On Tuesday, August 4, 2020, the state of Missouri voted to expand Medicaid coverage under the Affordable Care Act (ACA). By a vote of 53 percent, Missouri citizens became the sixth state since 2017, forcing their state legislatures and governors to expand health insurance coverage under the ACA.
Missouri became the sixth Republican-led state where voters have defied political leaders, and it comes after Oklahoma voters took the same action earlier this summer. Other ballot-approved expansions of the ACA include Idaho, Utah, Nebraska, and Maine. The state of Virginia expanded its Medicaid after the state legislature switch parties.
The Missouri voter action means that a projected 230,000 low-income residents will now be covered through the state’s Medicaid program with people paying premiums on a sliding scale according to their income.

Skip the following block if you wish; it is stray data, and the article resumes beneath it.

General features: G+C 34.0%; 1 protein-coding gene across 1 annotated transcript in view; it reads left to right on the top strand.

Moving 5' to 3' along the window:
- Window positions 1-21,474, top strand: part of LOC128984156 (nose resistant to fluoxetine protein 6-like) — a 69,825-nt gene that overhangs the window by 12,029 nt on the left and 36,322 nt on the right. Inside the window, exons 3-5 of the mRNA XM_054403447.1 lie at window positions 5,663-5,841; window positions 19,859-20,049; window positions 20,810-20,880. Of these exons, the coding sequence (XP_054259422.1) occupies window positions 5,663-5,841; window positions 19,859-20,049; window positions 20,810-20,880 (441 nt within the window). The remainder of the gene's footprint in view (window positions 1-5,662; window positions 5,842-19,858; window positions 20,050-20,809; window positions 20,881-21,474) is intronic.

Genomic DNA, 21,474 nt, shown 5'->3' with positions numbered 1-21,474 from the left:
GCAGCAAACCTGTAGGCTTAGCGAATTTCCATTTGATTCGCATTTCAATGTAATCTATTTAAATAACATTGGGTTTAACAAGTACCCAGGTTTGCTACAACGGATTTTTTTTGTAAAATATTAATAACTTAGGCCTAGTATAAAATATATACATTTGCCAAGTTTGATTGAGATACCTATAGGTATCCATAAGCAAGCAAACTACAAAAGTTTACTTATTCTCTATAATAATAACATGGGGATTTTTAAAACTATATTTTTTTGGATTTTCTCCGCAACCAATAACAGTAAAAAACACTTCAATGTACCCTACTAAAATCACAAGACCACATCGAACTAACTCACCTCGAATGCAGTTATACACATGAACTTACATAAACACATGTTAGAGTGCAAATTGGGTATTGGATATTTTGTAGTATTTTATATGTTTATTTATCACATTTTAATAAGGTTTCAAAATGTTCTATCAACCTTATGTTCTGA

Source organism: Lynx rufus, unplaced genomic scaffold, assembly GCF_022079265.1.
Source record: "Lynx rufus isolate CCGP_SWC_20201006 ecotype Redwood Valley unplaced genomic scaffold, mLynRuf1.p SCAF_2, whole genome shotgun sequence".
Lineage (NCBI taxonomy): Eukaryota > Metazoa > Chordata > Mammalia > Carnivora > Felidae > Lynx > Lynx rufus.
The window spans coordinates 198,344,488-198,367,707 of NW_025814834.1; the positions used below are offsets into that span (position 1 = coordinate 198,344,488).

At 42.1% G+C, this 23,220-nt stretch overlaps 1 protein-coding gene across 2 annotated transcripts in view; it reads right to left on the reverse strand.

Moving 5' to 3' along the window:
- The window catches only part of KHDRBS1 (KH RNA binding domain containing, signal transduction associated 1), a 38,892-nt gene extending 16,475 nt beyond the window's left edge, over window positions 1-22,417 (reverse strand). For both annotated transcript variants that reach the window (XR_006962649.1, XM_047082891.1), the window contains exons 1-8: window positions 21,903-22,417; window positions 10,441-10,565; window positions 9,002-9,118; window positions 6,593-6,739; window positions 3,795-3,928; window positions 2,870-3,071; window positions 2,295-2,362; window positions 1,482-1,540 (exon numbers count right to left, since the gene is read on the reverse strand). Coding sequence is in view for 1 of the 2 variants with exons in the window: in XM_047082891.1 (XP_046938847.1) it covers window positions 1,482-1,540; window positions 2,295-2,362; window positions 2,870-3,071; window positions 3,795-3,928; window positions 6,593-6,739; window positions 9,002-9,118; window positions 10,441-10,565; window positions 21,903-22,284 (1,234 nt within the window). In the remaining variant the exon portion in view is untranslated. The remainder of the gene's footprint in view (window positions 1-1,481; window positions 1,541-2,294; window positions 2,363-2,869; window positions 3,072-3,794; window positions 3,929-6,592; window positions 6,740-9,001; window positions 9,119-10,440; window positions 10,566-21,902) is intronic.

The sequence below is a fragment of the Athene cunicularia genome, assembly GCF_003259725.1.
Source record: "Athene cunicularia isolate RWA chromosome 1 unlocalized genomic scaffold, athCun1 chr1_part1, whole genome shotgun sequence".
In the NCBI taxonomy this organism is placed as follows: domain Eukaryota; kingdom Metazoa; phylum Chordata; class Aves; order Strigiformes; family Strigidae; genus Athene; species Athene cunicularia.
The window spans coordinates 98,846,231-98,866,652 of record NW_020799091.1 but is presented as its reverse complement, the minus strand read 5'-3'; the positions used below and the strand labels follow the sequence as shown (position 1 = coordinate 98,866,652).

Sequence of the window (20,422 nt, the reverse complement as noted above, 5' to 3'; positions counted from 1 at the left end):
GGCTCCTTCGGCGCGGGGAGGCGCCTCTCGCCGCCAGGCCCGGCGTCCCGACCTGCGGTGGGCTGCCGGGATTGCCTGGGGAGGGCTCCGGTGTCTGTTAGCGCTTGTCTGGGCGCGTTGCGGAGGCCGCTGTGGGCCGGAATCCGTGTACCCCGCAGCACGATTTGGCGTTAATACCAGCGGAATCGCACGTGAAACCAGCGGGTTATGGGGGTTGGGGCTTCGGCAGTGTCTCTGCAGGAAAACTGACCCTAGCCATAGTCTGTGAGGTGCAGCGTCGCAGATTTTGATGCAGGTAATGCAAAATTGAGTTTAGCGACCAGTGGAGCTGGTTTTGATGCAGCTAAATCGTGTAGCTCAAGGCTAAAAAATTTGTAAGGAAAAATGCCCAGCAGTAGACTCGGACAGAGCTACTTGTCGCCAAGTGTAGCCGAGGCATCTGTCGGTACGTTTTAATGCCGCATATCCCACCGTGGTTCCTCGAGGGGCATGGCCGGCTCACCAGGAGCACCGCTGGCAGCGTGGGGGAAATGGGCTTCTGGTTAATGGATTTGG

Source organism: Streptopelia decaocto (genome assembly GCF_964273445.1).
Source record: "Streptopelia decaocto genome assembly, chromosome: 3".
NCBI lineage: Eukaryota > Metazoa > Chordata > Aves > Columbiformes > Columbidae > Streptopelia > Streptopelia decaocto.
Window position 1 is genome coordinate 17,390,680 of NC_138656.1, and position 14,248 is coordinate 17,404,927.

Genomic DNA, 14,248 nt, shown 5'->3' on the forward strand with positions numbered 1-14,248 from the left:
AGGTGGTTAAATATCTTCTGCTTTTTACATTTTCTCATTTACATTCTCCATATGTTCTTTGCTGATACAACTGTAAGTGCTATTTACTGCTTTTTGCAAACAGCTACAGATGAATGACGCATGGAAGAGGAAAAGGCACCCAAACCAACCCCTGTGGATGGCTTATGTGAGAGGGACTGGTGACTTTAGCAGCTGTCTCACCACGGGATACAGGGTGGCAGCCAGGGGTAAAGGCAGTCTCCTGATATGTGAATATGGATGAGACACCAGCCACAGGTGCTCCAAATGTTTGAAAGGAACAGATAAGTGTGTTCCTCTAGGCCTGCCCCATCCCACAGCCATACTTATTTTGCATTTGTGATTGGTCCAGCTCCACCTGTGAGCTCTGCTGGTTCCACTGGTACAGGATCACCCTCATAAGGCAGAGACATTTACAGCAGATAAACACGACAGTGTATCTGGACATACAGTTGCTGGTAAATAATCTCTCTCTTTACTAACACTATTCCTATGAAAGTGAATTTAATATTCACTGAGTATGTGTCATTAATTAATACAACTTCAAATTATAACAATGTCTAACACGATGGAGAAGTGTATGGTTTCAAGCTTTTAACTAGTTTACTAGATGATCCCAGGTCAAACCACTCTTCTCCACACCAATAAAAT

Before the pandemic, census data had indicated that the ACA, despite the many political hurdles, had reduced the uninsured number significantly from 50 million uninsured in 2010—before implementation to 28.3 million in 2018. There were significant differences in coverage gains between states that have adopted the ACA’s Medicaid expansion and those that held out. In expansion states, the uninsured rate has fallen from 18.4 percent in 2013 to 8.7 percent in 2018. In non-expansion states, the uninsured rate has dropped from 22.7 percent in 2013 to 17.5 percent this year.
The Supreme Court, in its 2012 decision upholding the ACA ruled in a way that made the Medicaid expansion optional. If states expand coverage, they receive a 90 percent match in the first years. Despite this, a dozen states still have not expanded coverage, including much of the South. The Missouri initiative was written in a way that will stop the legislature from adding restrictions.